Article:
Students need a set of number cards (5 - 35, 35-69, 70-100, or a set of thirty random numbers from 0-100).  It is easy to make a number card master and reproduce on construction paper.  Students cut the cards apart for a personal set.   For example, this set of cards (from 35-69) would be cut apart and used by a student to complete a variety of tasks.

 35 36 37 38 39 40 41 42 43 44 45 46 47 48 49 50 51 52 53 54 55 56 57 58 59 60 61 62 63 64 65 66 67 68 69

Using number cards,

• students draw three, four, or five cards and find the number that is the greatest.
• students draw three, four or five cards and find the number that is the least.
• students draw three, four, or five cards and arrange them from least to greatest.
• students draw three, four, or five cards and arrange them from greatest to least.

Count Around
Choose a number range, say 35 - 45. Children stand in a circle and count around, each child saying the next number in the sequence. Start the count at 35, the smallest number in the range. The child who says 45, the largest number in the range, sits down. The next child begins the count again at 35, the smallest number in the range. Counting backwards also works well in Count Around.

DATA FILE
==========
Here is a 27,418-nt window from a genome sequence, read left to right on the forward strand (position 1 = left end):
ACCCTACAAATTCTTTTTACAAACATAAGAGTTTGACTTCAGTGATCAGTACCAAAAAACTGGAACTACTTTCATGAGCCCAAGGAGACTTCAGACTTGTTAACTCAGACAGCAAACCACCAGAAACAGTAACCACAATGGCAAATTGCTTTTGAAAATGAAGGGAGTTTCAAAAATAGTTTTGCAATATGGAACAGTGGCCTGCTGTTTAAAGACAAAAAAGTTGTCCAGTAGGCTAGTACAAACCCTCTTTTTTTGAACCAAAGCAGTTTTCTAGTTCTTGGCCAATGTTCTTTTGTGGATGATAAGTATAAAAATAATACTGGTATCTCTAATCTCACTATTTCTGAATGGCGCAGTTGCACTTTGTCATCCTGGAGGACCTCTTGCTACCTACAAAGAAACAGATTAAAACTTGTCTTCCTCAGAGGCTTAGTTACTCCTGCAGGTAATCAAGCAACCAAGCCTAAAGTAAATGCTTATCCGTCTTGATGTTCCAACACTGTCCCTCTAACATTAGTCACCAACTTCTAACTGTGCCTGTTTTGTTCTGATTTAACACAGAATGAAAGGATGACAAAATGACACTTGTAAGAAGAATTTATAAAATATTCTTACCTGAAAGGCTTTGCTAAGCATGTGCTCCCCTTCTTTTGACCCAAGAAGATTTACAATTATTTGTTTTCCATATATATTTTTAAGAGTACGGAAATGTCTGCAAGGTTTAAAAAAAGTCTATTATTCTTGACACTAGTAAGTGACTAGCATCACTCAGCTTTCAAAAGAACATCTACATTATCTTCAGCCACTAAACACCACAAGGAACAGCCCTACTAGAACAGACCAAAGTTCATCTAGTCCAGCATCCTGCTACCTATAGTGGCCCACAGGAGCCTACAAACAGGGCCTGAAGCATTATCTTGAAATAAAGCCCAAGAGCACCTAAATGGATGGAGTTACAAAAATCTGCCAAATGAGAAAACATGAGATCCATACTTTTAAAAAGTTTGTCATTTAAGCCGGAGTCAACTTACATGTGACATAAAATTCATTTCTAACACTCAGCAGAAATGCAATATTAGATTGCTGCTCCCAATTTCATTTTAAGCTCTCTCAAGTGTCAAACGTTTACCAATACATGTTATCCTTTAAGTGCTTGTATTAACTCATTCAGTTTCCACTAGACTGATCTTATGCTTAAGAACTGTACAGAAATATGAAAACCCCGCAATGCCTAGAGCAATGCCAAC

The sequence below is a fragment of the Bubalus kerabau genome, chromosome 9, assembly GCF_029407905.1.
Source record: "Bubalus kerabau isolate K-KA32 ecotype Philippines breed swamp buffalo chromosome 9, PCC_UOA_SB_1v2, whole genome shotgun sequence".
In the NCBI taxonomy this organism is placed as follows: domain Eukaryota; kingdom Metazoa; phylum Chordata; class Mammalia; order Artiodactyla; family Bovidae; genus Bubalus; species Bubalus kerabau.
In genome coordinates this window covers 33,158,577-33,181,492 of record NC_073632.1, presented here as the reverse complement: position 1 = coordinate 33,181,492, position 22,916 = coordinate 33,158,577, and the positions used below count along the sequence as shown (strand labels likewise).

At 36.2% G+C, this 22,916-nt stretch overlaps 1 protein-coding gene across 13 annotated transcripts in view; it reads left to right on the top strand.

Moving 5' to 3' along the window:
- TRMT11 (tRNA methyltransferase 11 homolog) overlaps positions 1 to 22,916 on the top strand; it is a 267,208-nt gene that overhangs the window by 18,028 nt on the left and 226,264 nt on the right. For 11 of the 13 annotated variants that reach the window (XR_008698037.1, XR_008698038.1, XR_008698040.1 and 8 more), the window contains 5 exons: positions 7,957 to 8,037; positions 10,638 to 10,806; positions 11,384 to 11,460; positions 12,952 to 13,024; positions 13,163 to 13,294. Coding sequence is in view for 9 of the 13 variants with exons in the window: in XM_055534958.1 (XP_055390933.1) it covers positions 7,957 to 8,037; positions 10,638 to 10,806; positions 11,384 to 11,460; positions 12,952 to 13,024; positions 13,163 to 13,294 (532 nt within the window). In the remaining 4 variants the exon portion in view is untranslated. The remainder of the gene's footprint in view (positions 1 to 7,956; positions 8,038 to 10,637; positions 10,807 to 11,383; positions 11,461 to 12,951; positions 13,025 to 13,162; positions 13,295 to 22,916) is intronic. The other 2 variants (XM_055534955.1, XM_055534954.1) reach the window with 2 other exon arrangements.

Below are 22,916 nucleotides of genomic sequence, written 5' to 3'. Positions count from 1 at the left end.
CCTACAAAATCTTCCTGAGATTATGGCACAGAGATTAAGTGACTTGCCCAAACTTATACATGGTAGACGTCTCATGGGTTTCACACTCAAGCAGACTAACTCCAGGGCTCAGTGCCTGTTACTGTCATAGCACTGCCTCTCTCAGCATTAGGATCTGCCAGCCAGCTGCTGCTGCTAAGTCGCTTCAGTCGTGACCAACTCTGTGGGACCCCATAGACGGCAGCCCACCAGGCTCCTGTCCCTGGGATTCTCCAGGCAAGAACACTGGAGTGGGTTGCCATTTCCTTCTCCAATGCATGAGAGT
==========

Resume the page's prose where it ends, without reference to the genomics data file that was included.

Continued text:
Baratta-Lorton, M. (1994). Mathematics their way. Menlo Park, CA: Addison-Wesley Publishing Co.

Conklin, M. (2010). It makes sense! Using ten-frames to build number sense, grades k-2, Sausalito, CA:  Math Solutions Press.

Parrish, S. (2010). Number talks: Helping children build mental math and computation strategies grades K-5. Sausalito. CA:  Math Solutions.